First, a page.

In his article in the New York Times, Jim Holt argues that science is deterministic (see the last few paragraphs): http://www.nytimes.com/2011/10/09/books/review/knocking-on-heavens-door-by-lisa-randall-book-review.html?pagewanted=1&_r=1
The obvious question in my mind is, is it? Jim is basically arguing that since the current theories of physics all point to a bunch of elementary particles & forces that makes up everything as well as the rules that govern their interaction, then science must be deterministic. That is, the rules govern how any two things would interact or three things or even more. Given a set of parameters, then the interaction will always be the same given the rules we have.
Now that is certainly an interesting thought. It would mean that no one is responsible for their actions and that science is no better than some religions out there given that a deterministic science would take away free will and therefore morality. I would think that what we see as the determinism in science is our lack of understanding of all the rules. We may have most of it but it’s always the little details that gets us. Quantum mechanics is well known for its wave functions that describes probabilities of events. It is perhaps these probabilities that does away with determinism. But who knows really? It does certainly raise an interesting topic for a Sunday morning though.
For a better explanation of exactly what’s going on and why it’s making news, please read this very well written article from Wired: http://www.wired.com/geekdad/2011/09/neutrinos-and-the-speed-of-light-a-primer-on-the-cern-study/
A new discovery by a team of physicists at CERN in an experiment dubbed “OPERA” has important implications for physics and our understanding of the physical universe. As reported by Reuters and others, this discovery will force us to rethink Einstein’s famous E = mc2 equation postulated in a series of thought experiments in 1905 if it holds up.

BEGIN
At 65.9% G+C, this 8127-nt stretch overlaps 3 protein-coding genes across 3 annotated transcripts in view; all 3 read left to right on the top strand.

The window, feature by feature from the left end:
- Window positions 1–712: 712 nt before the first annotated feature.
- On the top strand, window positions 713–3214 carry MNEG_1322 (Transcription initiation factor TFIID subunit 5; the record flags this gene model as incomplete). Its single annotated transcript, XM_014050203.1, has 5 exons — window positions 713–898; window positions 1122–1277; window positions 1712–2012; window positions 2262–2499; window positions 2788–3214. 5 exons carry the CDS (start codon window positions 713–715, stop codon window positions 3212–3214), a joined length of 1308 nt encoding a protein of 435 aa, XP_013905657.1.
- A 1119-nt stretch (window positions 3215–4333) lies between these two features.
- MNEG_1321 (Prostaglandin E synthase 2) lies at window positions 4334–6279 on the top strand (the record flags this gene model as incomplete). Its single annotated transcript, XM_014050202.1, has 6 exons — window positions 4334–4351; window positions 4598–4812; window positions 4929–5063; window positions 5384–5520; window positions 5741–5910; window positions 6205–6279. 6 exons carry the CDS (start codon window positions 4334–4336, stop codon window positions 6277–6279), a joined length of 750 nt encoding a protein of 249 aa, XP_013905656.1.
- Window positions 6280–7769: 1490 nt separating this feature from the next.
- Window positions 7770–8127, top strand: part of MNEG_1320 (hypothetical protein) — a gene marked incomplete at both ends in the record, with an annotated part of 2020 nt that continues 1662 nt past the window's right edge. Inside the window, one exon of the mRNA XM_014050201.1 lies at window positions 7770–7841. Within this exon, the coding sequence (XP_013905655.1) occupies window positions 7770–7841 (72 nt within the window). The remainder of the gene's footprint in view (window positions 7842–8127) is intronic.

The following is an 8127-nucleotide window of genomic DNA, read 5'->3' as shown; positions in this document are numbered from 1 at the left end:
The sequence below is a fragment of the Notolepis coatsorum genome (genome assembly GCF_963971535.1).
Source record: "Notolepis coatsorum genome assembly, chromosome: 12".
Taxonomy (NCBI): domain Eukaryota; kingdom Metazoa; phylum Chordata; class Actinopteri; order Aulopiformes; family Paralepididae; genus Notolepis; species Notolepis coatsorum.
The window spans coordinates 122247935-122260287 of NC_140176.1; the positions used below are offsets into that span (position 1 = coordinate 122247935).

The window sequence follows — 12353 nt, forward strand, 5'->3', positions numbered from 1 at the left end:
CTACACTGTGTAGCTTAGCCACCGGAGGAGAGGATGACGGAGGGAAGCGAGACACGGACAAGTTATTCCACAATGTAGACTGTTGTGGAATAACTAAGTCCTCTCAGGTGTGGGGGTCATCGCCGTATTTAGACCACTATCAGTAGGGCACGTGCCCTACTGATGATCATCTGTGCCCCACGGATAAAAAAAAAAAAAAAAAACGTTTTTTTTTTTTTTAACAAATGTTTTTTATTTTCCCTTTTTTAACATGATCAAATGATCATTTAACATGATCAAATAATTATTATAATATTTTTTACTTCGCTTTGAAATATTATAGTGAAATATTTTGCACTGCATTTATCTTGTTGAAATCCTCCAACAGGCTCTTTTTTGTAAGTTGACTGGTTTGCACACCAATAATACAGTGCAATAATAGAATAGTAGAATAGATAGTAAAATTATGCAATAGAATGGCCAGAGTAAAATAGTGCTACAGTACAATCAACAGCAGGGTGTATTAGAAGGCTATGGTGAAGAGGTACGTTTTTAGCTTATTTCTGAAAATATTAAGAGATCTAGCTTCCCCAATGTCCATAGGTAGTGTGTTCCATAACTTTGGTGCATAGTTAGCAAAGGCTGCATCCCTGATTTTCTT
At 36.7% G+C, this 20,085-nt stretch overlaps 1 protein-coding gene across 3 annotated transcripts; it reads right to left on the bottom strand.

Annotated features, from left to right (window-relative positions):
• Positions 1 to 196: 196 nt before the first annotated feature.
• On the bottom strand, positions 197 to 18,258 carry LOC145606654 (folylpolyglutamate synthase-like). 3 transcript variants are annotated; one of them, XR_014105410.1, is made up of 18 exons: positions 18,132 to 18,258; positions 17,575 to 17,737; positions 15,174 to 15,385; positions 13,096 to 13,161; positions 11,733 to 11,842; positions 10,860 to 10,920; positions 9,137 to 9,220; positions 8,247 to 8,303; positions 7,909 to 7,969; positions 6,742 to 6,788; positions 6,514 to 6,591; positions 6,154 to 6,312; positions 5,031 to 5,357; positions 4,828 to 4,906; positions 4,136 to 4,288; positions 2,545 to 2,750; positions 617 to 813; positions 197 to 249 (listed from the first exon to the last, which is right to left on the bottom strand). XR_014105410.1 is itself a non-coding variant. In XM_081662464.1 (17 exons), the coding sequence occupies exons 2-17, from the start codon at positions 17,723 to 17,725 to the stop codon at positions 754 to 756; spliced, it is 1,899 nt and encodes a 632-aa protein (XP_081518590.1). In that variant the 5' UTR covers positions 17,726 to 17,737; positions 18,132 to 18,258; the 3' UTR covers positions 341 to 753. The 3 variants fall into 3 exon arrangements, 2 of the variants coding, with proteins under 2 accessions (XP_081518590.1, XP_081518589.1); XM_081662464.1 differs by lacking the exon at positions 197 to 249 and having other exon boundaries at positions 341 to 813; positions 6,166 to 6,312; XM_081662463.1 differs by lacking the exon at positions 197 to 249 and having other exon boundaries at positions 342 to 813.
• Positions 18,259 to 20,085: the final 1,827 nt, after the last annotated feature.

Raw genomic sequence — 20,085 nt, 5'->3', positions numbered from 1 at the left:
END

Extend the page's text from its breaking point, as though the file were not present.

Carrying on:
The experiment involved shooting streams of neutrinos, upwards of 16,000 streams from CERN in Geneva, Switzerland to a detector in Gran Sasso, Italy some 730+ km away. The team of physicists found that the neutrinos are covering that distance in less time than light would in a second. About 60 nanoseconds less with a margin of error of 10 nanoseconds, which is a statistically significant result. The team of physicists have ruled out all the possible errors they can think of and have now released the full results of their experiments for the world to scrutinize.
This discovery, while important, won’t mean a whole lot to us in the everyday world. It just means that Einstein’s universal speed limit of 186,282 miles a second may not be accurate after all. While experiments since 1905 have pretty much verified Einstein’s theory, this result may just force us to re-evaluate the underlying explanations of the nature of the universe a bit more to accommodate this puzzling result. I for one am very interested to see what the outcome is.